Three experiments were conducted in this simulator study to measure and understand cognitive distraction in the vehicle. In the first experiment, participants performed eight tasks; 1) a baseline single-task condition (i.e., no concurrent secondary task), 2) concurrent listening to a radio, 3) concurrent listening to a book on tape, 4) concurrent conversation with a passenger seated next to the participant, 5) concurrent conversation on a hand-held cell phone, 6) concurrent conversation on a hands-free cell phone, 7) concurrent interaction with a speech-to-text interfaced e-mail system, and 8) concurrent performance with an auditory version of the Operation Span (OSPAN) task. Those same eight tasks were completed while operating a high-fidelity driving simulator in the second experiment. The third and final experiment involved participants completing the tasks while driving the simulator on a route involving a residential section of a city.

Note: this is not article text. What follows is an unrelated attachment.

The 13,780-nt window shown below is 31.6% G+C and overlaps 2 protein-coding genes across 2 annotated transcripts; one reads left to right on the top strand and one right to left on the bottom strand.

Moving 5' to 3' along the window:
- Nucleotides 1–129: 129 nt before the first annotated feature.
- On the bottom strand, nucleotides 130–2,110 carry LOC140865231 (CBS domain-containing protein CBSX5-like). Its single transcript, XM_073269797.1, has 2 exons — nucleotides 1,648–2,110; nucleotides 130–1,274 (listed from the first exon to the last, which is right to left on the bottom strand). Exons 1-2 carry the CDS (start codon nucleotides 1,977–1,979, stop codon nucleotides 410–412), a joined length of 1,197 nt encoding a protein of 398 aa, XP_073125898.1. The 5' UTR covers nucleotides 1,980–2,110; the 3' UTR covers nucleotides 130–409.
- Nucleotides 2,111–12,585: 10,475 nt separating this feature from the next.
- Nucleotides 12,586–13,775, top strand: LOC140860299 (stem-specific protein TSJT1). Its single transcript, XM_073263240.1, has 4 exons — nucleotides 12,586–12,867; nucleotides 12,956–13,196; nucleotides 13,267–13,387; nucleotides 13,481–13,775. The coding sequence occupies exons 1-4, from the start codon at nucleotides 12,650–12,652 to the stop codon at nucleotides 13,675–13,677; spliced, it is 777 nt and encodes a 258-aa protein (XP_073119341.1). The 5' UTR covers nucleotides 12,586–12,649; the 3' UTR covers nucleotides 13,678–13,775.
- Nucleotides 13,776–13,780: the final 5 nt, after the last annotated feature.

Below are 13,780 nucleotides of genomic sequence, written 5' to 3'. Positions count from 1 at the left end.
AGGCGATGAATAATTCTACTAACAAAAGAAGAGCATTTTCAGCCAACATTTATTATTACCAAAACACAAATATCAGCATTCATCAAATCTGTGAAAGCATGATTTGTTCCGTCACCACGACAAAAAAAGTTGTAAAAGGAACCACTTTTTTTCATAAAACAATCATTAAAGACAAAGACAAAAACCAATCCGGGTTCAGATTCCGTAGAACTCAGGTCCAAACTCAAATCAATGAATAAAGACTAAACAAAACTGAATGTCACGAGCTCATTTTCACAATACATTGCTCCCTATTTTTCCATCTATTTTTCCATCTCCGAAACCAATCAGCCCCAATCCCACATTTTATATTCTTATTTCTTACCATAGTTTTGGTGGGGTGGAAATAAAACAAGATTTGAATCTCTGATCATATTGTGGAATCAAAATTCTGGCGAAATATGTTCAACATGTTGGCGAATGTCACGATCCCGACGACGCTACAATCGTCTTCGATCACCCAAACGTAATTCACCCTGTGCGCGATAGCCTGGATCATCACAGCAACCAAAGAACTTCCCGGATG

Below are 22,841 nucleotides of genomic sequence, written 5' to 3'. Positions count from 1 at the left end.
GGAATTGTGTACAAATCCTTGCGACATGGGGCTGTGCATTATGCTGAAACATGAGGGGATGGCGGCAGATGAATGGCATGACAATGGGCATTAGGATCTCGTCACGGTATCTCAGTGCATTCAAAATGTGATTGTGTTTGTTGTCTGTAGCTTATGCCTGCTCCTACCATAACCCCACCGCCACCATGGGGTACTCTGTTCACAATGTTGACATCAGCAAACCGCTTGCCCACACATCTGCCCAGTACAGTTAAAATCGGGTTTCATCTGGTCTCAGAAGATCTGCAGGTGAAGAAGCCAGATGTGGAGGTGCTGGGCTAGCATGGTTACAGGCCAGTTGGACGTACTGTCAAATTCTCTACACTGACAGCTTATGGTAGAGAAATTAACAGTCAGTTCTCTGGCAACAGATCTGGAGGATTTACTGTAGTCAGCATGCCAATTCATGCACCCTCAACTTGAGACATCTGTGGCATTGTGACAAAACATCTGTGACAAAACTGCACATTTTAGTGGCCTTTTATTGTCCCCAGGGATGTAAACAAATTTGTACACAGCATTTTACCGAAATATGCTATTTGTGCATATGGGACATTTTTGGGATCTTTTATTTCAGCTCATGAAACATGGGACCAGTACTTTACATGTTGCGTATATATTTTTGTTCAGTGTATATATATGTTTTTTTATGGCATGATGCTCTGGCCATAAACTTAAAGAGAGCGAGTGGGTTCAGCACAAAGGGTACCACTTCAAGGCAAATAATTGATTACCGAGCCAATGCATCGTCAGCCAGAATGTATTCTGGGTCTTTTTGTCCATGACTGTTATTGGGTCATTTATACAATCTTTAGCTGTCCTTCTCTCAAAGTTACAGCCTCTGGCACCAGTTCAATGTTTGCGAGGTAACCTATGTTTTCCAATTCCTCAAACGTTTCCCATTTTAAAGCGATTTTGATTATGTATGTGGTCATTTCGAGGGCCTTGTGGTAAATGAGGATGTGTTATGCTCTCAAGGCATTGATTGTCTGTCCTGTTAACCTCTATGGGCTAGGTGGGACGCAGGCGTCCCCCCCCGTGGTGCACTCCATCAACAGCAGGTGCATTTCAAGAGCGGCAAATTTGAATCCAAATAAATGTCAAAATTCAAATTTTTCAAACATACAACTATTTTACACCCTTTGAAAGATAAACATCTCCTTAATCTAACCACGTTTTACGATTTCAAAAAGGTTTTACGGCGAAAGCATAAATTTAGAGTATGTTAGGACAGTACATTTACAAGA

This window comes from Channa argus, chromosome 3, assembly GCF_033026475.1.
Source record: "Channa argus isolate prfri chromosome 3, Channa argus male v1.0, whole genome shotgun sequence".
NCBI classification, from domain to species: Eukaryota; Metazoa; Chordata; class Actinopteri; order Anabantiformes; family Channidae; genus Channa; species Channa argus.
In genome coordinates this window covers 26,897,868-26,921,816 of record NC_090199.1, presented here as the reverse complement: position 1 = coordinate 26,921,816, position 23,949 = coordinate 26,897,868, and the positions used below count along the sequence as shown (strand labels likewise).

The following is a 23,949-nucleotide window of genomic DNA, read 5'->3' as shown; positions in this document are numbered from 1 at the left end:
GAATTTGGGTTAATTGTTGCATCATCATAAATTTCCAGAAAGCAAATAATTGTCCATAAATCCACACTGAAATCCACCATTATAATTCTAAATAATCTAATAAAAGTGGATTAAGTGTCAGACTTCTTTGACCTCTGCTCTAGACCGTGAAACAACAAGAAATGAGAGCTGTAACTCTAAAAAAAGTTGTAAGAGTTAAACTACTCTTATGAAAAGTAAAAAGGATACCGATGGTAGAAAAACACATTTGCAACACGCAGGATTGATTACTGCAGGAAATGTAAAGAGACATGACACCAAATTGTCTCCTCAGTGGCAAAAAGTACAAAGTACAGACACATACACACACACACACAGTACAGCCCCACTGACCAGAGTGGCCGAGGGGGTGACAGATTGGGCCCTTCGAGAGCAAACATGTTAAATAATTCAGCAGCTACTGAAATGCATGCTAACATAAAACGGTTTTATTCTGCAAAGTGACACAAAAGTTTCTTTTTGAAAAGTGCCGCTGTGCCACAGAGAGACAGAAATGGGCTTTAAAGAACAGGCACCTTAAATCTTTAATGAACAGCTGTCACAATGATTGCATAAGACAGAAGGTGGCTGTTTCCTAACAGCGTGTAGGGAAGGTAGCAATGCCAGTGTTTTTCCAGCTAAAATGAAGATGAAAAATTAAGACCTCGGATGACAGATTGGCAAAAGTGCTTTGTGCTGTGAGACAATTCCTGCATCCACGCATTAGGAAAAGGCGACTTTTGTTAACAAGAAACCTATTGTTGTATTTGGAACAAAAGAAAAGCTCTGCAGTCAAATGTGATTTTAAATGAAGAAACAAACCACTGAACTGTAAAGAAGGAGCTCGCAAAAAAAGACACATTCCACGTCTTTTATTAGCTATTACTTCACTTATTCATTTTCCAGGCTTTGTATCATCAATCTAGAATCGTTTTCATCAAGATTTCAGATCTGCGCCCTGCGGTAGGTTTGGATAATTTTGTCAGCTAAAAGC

Results revealed that there were significant impairments to driving that stem from the diversion of attention while operating the vehicle. Driving impairments were directly related to the cognitive workload of in-vehicle activities, such as listening to the radio or talking to passengers. Therefore, despite creating technologies to limit driver distraction it seems that voice-based systems in the vehicle have unintended consequences that negatively affect traffic safety.
Strayer, D. L., Cooper, J. M., Turrill, J., Coleman, J., Medeiros-Ward, N., & Biondi, F. (2013). Measuring cognitive distraction in the automobile.